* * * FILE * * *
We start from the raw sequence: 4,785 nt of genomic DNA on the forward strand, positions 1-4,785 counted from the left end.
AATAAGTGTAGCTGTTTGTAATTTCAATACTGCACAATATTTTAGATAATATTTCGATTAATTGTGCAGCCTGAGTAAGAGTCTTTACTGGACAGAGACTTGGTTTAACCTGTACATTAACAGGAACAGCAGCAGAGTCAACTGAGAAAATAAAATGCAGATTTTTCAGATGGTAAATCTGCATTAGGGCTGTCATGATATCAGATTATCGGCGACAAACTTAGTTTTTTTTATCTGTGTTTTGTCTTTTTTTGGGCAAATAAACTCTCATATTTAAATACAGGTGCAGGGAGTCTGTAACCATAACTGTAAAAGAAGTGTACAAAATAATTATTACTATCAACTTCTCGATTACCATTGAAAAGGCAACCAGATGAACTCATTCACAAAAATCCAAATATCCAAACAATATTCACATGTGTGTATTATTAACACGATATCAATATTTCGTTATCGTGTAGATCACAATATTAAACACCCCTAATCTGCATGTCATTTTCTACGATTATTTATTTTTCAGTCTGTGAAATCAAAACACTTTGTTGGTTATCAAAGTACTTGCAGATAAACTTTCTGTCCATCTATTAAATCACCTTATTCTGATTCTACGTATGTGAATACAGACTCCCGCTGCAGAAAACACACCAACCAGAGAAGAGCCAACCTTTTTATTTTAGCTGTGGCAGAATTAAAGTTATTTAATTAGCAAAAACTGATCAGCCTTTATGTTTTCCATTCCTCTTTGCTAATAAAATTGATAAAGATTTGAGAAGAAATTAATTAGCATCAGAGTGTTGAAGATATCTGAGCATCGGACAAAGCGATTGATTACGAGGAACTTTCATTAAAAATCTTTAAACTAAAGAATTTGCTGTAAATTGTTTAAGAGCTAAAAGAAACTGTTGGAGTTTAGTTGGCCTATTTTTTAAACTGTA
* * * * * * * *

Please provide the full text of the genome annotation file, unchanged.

We start from the raw sequence: 4,785 nt of genomic DNA on the forward strand, positions 1-4,785 counted from the left end.
AATAAGTGTAGCTGTTTGTAATTTCAATACTGCACAATATTTTAGATAATATTTCGATTAATTGTGCAGCCTGAGTAAGAGTCTTTACTGGACAGAGACTTGGTTTAACCTGTACATTAACAGGAACAGCAGCAGAGTCAACTGAGAAAATAAAATGCAGATTTTTCAGATGGTAAATCTGCATTAGGGCTGTCATGATATCAGATTATCGGCGACAAACTTAGTTTTTTTTATCTGTGTTTTGTCTTTTTTTGGGCAAATAAACTCTCATATTTAAATACAGGTGCAGGGAGTCTGTAACCATAACTGTAAAAGAAGTGTACAAAATAATTATTACTATCAACTTCTCGATTACCATTGAAAAGGCAACCAGATGAACTCATTCACAAAAATCCAAATATCCAAACAATATTCACATGTGTGTATTATTAACACGATATCAATATTTCGTTATCGTGTAGATCACAATATTAAACACCCCTAATCTGCATGTCATTTTCTACGATTATTTATTTTTCAGTCTGTGAAATCAAAACACTTTGTTGGTTATCAAAGTACTTGCAGATAAACTTTCTGTCCATCTATTAAATCACCTTATTCTGATTCTACGTATGTGAATACAGACTCCCGCTGCAGAAAACACACCAACCAGAGAAGAGCCAACCTTTTTATTTTAGCTGTGGCAGAATTAAAGTTATTTAATTAGCAAAAACTGATCAGCCTTTATGTTTTCCATTCCTCTTTGCTAATAAAATTGATAAAGATTTGAGAAGAAATTAATTAGCATCAGAGTGTTGAAGATATCTGAGCATCGGACAAAGCGATTGATTACGAGGAACTTTCATTAAAAATCTTTAAACTAAAGAATTTGCTGTAAATTGTTTAAGAGCTAAAAGAAACTGTTGGAGTTTAGTTGGCCTATTTTTTAAACTGTA